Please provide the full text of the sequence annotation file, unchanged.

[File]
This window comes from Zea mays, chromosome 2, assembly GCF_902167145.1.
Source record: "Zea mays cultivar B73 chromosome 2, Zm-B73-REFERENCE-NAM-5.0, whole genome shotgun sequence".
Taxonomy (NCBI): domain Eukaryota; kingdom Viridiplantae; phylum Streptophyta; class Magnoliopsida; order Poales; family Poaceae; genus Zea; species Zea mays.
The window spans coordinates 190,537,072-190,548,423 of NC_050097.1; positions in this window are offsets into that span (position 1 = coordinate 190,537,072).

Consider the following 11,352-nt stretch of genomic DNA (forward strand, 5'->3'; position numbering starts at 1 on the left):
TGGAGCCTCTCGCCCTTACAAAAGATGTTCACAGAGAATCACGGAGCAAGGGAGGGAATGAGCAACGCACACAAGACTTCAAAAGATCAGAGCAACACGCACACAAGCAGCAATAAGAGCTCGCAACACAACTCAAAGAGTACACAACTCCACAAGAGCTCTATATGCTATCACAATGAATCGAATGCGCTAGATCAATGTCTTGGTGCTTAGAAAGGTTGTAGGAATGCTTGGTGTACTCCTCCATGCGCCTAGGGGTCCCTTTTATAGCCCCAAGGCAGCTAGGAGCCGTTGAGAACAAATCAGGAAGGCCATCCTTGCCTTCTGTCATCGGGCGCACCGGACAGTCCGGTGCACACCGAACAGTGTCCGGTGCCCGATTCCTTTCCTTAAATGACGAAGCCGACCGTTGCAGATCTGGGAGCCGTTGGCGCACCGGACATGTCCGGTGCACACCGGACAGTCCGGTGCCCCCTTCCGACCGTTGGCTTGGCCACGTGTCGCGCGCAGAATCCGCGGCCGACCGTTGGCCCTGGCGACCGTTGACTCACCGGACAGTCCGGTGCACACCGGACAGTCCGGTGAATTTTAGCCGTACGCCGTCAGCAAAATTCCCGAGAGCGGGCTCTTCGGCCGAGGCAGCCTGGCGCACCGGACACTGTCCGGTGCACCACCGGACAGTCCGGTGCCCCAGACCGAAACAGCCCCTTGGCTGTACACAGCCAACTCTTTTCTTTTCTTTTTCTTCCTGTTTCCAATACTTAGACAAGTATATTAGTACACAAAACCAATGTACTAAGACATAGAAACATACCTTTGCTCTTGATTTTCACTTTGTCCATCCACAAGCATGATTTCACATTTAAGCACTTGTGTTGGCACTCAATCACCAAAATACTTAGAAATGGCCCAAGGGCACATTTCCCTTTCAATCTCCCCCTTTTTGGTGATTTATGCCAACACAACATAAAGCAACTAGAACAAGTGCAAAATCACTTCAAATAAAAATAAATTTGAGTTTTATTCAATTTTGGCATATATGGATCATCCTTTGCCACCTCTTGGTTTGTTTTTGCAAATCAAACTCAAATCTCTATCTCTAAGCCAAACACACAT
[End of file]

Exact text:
This window comes from Zea mays, chromosome 2, assembly GCF_902167145.1.
Source record: "Zea mays cultivar B73 chromosome 2, Zm-B73-REFERENCE-NAM-5.0, whole genome shotgun sequence".
Taxonomy (NCBI): domain Eukaryota; kingdom Viridiplantae; phylum Streptophyta; class Magnoliopsida; order Poales; family Poaceae; genus Zea; species Zea mays.
The window spans coordinates 190,537,072-190,548,423 of NC_050097.1; positions in this window are offsets into that span (position 1 = coordinate 190,537,072).

Consider the following 11,352-nt stretch of genomic DNA (forward strand, 5'->3'; position numbering starts at 1 on the left):
TGGAGCCTCTCGCCCTTACAAAAGATGTTCACAGAGAATCACGGAGCAAGGGAGGGAATGAGCAACGCACACAAGACTTCAAAAGATCAGAGCAACACGCACACAAGCAGCAATAAGAGCTCGCAACACAACTCAAAGAGTACACAACTCCACAAGAGCTCTATATGCTATCACAATGAATCGAATGCGCTAGATCAATGTCTTGGTGCTTAGAAAGGTTGTAGGAATGCTTGGTGTACTCCTCCATGCGCCTAGGGGTCCCTTTTATAGCCCCAAGGCAGCTAGGAGCCGTTGAGAACAAATCAGGAAGGCCATCCTTGCCTTCTGTCATCGGGCGCACCGGACAGTCCGGTGCACACCGAACAGTGTCCGGTGCCCGATTCCTTTCCTTAAATGACGAAGCCGACCGTTGCAGATCTGGGAGCCGTTGGCGCACCGGACATGTCCGGTGCACACCGGACAGTCCGGTGCCCCCTTCCGACCGTTGGCTTGGCCACGTGTCGCGCGCAGAATCCGCGGCCGACCGTTGGCCCTGGCGACCGTTGACTCACCGGACAGTCCGGTGCACACCGGACAGTCCGGTGAATTTTAGCCGTACGCCGTCAGCAAAATTCCCGAGAGCGGGCTCTTCGGCCGAGGCAGCCTGGCGCACCGGACACTGTCCGGTGCACCACCGGACAGTCCGGTGCCCCAGACCGAAACAGCCCCTTGGCTGTACACAGCCAACTCTTTTCTTTTCTTTTTCTTCCTGTTTCCAATACTTAGACAAGTATATTAGTACACAAAACCAATGTACTAAGACATAGAAACATACCTTTGCTCTTGATTTTCACTTTGTCCATCCACAAGCATGATTTCACATTTAAGCACTTGTGTTGGCACTCAATCACCAAAATACTTAGAAATGGCCCAAGGGCACATTTCCCTTTCAATCTCCCCCTTTTTGGTGATTTATGCCAACACAACATAAAGCAACTAGAACAAGTGCAAAATCACTTCAAATAAAAATAAATTTGAGTTTTATTCAATTTTGGCATATATGGATCATCCTTTGCCACCTCTTGGTTTGTTTTTGCAAATCAAACTCAAATCTCTATCTCTAAGCCAAACACACAT